Digital Imaging: Image Capturing, Image Sensors - Technologies and Applications
October 10 - 14, 2016
. Dresden, Germany
April 3 - 7, 2017
. Amersfoort, The Netherlands
We recommend you to submit your
preliminary or firm registration at least 4 weeks before course
start to ensure a seat on the course.
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If "A picture tells more than a thousand words", then imaging will
be the language of the future. In today's emerging markets of
electronic equipment, imaging plays a very important role. The
digital photography market has completely replaced the classical
silver-halide film. Video-conferencing, desktop video cameras and
still-picture capturing means are standard products as computer
add-ons. Imaging is added to cars, mobile phones, and other
devices. Very soon we will see the first cameras popping up in
Solid-state image sensors replaced the classical tubes in the
broadcast world and are doing the same in other professional
application areas. Also in the medical world, new surgery
techniques become possible thanks to the powerful characteristics
of the image sensors. New developments in CMOS semiconductor
technology, next to the outstanding imaging performance of CCDs,
open up new applications in the imaging arena. It is just a matter
of time and then we will be able to detect single photons with
solid-state image sensors.
The major objective of this course is to make the participants
familiar and experienced with solid-state imaging and the relevant
related topics. It will give an in-depth view of the possibilities
and limitations of the image capturing technology of today and
tomorrow. Practical sessions will form a strong backbone of the
course, complemented by several tutorial lectures.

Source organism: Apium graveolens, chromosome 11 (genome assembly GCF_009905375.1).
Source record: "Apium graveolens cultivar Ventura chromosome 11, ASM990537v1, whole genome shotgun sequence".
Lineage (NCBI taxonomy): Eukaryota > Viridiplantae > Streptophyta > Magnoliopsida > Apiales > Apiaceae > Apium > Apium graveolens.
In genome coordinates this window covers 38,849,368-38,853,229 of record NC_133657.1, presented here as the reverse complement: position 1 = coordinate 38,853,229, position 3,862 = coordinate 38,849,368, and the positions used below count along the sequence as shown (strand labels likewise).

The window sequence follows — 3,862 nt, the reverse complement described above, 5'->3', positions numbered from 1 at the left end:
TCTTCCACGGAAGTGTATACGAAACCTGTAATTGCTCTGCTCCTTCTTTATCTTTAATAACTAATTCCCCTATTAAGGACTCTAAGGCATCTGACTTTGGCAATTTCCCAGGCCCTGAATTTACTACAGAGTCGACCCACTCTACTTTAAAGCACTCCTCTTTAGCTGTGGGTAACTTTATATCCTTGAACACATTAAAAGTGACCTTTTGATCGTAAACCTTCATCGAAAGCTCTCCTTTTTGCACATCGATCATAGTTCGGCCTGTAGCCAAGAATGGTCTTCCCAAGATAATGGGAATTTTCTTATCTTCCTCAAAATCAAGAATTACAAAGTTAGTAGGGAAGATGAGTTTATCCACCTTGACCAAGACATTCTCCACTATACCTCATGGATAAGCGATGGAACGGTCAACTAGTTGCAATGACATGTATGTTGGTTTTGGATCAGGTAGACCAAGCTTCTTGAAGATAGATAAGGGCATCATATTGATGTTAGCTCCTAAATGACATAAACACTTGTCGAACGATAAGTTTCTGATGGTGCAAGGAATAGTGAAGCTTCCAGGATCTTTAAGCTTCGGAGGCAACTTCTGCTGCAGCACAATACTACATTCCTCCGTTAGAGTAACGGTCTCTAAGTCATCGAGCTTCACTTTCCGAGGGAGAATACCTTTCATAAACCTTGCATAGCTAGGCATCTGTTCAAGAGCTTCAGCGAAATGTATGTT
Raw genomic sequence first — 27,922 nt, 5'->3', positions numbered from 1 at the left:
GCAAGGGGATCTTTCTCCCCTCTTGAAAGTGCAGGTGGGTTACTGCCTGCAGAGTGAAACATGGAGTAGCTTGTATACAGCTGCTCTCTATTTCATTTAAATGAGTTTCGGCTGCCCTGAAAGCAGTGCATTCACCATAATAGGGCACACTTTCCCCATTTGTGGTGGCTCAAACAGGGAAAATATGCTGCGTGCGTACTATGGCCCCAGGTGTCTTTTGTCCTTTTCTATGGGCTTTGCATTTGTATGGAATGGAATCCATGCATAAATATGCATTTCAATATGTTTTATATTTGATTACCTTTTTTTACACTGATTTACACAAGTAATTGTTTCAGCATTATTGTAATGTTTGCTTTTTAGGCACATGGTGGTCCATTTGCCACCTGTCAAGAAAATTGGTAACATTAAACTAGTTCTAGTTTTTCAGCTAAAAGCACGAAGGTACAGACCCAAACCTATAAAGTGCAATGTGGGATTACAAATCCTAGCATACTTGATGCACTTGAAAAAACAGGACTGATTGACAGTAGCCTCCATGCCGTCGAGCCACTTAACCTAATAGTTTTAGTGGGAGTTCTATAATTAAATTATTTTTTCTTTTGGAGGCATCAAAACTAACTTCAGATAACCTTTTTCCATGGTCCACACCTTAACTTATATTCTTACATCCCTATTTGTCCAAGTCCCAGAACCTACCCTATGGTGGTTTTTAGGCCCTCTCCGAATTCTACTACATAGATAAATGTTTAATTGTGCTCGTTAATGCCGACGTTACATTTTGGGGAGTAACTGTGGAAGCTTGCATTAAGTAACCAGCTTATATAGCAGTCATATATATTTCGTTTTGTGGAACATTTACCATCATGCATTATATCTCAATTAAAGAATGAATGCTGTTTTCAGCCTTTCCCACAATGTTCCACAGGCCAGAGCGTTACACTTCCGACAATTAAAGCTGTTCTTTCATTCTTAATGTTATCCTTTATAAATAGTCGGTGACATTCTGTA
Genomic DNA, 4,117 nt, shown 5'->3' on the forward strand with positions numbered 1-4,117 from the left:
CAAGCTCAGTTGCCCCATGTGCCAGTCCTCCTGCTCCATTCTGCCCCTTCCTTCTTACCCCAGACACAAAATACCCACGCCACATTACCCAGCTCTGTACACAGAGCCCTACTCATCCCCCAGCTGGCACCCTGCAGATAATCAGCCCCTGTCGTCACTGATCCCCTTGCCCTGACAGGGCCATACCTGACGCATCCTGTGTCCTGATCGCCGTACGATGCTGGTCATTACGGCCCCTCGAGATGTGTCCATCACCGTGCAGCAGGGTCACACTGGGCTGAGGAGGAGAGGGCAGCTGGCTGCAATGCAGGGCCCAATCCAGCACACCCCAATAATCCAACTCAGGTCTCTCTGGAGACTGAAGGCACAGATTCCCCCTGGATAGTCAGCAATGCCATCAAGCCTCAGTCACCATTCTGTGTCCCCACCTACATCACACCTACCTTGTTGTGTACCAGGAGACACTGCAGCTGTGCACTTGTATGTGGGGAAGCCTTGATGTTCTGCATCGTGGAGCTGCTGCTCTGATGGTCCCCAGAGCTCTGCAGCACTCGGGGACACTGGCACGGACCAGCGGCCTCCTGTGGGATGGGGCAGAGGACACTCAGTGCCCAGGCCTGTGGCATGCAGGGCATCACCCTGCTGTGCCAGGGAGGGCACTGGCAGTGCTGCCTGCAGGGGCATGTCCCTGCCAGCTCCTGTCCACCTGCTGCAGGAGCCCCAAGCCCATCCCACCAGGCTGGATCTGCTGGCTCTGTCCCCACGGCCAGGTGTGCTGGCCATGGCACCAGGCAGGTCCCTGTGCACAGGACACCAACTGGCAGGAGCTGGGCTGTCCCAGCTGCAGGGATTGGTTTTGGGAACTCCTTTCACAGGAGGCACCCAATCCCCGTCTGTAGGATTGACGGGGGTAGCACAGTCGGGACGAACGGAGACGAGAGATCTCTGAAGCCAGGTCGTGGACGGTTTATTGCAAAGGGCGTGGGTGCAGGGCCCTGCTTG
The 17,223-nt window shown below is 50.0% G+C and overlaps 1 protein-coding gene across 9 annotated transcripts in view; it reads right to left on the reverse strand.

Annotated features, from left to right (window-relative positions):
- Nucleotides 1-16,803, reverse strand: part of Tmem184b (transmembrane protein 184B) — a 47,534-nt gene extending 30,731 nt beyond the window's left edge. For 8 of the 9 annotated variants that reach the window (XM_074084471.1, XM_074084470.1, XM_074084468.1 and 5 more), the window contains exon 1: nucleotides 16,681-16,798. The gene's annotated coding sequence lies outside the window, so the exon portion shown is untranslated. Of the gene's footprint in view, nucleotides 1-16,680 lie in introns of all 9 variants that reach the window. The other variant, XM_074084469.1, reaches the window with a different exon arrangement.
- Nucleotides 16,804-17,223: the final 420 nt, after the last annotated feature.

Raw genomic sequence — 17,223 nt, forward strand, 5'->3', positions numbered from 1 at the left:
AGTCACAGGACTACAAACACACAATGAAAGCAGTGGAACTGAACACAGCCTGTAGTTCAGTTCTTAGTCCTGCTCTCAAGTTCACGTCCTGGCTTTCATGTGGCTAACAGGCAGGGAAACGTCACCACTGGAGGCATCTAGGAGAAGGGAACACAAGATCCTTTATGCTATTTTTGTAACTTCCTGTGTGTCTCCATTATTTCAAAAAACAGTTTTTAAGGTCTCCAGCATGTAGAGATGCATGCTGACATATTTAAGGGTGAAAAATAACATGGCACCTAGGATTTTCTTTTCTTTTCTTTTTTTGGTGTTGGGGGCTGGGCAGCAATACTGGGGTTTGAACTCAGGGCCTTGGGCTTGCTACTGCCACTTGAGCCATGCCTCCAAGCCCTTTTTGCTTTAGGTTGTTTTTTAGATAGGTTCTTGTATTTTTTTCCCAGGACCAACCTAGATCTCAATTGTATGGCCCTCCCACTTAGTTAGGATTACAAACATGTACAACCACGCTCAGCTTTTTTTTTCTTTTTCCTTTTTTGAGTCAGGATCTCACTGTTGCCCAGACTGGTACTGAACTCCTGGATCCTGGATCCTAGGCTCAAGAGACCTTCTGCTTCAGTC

WHO SHOULD ATTEND
The course is aimed at engineers, scientists and managers with
basic knowledge, either theoretical or hands-on, in engineering or
physics. No detailed knowledge of device physics is assumed. The
course is developed to give an in-depth understanding of image
capturing to engineers and technicians who are active in the field,
and to give those with a theoretical knowledge the opportunity to
learn more about the practical issues of the subject. Much of the
course will be of interest also to camera designers through its
The course will provide managers and research workers having
related experience in industrial, governmental or academic
institutions with a valuable update on the latest developments in
this fast-moving imaging subject.
Participants will receive a comprehensive set of course
notes, including digests of the lectures and detailed notes on the
practical work. These notes are for participants only and are not
Bring your own calculator.
A large part of the first day will focus on the working
principle of Charge-Coupled Devices (CCDs). Emphasis will be on the
output amplifiers, on charge transport on one-dimensional and
two-dimensional image sensors.
By means of computer animations, the basic working principle of